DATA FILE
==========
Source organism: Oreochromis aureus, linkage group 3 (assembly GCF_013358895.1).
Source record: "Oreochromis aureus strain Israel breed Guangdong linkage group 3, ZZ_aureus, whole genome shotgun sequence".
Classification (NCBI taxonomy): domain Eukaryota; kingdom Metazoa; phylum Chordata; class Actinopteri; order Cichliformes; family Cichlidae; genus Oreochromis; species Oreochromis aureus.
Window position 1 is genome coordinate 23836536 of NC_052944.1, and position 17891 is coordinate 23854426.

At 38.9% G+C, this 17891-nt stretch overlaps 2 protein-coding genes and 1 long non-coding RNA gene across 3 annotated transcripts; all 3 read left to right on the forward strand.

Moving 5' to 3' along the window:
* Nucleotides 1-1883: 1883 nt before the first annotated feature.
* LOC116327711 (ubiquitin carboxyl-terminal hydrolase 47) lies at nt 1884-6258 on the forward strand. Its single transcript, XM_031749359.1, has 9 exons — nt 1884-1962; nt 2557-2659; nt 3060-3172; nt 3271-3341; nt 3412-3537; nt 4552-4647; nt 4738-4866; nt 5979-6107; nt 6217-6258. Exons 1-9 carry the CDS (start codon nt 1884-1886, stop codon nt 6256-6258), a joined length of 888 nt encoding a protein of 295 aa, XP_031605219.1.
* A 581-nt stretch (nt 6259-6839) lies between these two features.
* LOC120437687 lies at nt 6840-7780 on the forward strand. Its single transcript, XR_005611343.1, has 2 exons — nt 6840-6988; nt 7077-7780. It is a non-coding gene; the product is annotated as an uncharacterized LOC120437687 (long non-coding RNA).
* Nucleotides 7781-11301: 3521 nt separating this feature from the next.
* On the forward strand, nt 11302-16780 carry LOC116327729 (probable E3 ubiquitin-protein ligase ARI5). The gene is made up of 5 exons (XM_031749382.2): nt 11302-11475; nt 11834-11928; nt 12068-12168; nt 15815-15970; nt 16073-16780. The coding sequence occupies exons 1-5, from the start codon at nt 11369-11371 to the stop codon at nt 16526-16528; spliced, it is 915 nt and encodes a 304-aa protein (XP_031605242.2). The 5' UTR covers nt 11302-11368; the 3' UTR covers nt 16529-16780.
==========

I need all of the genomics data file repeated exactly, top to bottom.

Source organism: Oreochromis aureus, linkage group 3 (assembly GCF_013358895.1).
Source record: "Oreochromis aureus strain Israel breed Guangdong linkage group 3, ZZ_aureus, whole genome shotgun sequence".
Classification (NCBI taxonomy): domain Eukaryota; kingdom Metazoa; phylum Chordata; class Actinopteri; order Cichliformes; family Cichlidae; genus Oreochromis; species Oreochromis aureus.
Window position 1 is genome coordinate 23836536 of NC_052944.1, and position 17891 is coordinate 23854426.

At 38.9% G+C, this 17891-nt stretch overlaps 2 protein-coding genes and 1 long non-coding RNA gene across 3 annotated transcripts; all 3 read left to right on the forward strand.

Moving 5' to 3' along the window:
* Nucleotides 1-1883: 1883 nt before the first annotated feature.
* LOC116327711 (ubiquitin carboxyl-terminal hydrolase 47) lies at nt 1884-6258 on the forward strand. Its single transcript, XM_031749359.1, has 9 exons — nt 1884-1962; nt 2557-2659; nt 3060-3172; nt 3271-3341; nt 3412-3537; nt 4552-4647; nt 4738-4866; nt 5979-6107; nt 6217-6258. Exons 1-9 carry the CDS (start codon nt 1884-1886, stop codon nt 6256-6258), a joined length of 888 nt encoding a protein of 295 aa, XP_031605219.1.
* A 581-nt stretch (nt 6259-6839) lies between these two features.
* LOC120437687 lies at nt 6840-7780 on the forward strand. Its single transcript, XR_005611343.1, has 2 exons — nt 6840-6988; nt 7077-7780. It is a non-coding gene; the product is annotated as an uncharacterized LOC120437687 (long non-coding RNA).
* Nucleotides 7781-11301: 3521 nt separating this feature from the next.
* On the forward strand, nt 11302-16780 carry LOC116327729 (probable E3 ubiquitin-protein ligase ARI5). The gene is made up of 5 exons (XM_031749382.2): nt 11302-11475; nt 11834-11928; nt 12068-12168; nt 15815-15970; nt 16073-16780. The coding sequence occupies exons 1-5, from the start codon at nt 11369-11371 to the stop codon at nt 16526-16528; spliced, it is 915 nt and encodes a 304-aa protein (XP_031605242.2). The 5' UTR covers nt 11302-11368; the 3' UTR covers nt 16529-16780.